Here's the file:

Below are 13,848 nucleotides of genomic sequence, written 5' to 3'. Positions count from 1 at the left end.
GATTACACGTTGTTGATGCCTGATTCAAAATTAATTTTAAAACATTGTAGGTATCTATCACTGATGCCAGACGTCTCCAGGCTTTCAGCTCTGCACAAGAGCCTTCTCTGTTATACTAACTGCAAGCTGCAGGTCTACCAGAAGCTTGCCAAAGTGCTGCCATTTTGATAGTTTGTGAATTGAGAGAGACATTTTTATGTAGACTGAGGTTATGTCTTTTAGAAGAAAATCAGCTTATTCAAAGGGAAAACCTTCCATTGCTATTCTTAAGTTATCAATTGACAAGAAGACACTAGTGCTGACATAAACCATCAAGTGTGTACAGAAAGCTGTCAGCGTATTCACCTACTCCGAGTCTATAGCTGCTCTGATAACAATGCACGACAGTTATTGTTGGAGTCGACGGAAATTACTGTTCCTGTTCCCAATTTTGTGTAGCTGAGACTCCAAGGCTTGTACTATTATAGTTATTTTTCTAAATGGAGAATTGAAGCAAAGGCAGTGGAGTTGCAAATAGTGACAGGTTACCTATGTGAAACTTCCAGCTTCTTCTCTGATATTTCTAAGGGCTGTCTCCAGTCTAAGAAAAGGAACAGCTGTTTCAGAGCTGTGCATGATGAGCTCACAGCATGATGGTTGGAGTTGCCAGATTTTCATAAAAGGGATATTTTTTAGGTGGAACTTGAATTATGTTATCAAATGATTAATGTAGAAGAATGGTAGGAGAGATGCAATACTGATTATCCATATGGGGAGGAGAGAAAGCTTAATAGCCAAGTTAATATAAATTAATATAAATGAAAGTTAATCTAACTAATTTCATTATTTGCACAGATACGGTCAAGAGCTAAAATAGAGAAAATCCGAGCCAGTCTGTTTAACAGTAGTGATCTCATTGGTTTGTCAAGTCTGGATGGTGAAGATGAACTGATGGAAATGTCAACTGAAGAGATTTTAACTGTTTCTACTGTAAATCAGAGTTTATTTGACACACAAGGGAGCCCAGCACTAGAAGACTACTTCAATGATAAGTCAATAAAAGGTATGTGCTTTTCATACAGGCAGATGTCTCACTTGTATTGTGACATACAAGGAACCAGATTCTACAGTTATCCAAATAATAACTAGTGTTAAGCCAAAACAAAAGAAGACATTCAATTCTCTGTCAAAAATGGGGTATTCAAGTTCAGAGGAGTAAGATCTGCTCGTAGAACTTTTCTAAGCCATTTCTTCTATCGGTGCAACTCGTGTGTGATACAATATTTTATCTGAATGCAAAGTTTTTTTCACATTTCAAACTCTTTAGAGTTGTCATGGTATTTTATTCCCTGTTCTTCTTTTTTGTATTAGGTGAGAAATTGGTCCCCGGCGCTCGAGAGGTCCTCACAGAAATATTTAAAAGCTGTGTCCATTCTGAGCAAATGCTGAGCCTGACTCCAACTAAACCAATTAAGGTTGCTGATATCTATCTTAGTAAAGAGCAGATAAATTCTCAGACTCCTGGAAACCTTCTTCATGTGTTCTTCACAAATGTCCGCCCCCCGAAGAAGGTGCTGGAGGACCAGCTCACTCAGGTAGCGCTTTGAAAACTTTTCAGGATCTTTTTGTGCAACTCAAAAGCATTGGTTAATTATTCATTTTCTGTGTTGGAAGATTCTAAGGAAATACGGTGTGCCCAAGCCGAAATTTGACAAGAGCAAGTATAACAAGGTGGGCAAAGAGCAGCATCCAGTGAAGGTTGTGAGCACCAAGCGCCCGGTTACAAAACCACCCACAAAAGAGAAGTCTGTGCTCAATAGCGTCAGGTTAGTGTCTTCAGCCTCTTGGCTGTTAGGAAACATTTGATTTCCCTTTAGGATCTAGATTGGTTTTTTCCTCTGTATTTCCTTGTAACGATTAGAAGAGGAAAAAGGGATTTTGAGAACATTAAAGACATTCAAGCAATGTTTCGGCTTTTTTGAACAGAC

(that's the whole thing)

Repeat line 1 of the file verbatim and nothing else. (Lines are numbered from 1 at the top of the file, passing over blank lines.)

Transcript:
Below are 13,848 nucleotides of genomic sequence, written 5' to 3'. Positions count from 1 at the left end.